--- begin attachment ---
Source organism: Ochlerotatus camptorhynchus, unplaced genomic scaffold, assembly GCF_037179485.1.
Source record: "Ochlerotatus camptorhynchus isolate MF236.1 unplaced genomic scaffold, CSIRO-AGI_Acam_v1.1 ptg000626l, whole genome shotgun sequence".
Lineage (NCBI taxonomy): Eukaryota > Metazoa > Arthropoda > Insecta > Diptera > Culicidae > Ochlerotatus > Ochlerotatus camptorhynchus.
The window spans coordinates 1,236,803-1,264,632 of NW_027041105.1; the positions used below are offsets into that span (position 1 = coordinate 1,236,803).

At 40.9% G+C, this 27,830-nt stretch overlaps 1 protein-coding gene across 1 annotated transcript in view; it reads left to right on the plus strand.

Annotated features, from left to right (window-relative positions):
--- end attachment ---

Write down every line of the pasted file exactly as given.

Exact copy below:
Source organism: Ochlerotatus camptorhynchus, unplaced genomic scaffold, assembly GCF_037179485.1.
Source record: "Ochlerotatus camptorhynchus isolate MF236.1 unplaced genomic scaffold, CSIRO-AGI_Acam_v1.1 ptg000626l, whole genome shotgun sequence".
Lineage (NCBI taxonomy): Eukaryota > Metazoa > Arthropoda > Insecta > Diptera > Culicidae > Ochlerotatus > Ochlerotatus camptorhynchus.
The window spans coordinates 1,236,803-1,264,632 of NW_027041105.1; the positions used below are offsets into that span (position 1 = coordinate 1,236,803).

At 40.9% G+C, this 27,830-nt stretch overlaps 1 protein-coding gene across 1 annotated transcript in view; it reads left to right on the plus strand.

Annotated features, from left to right (window-relative positions):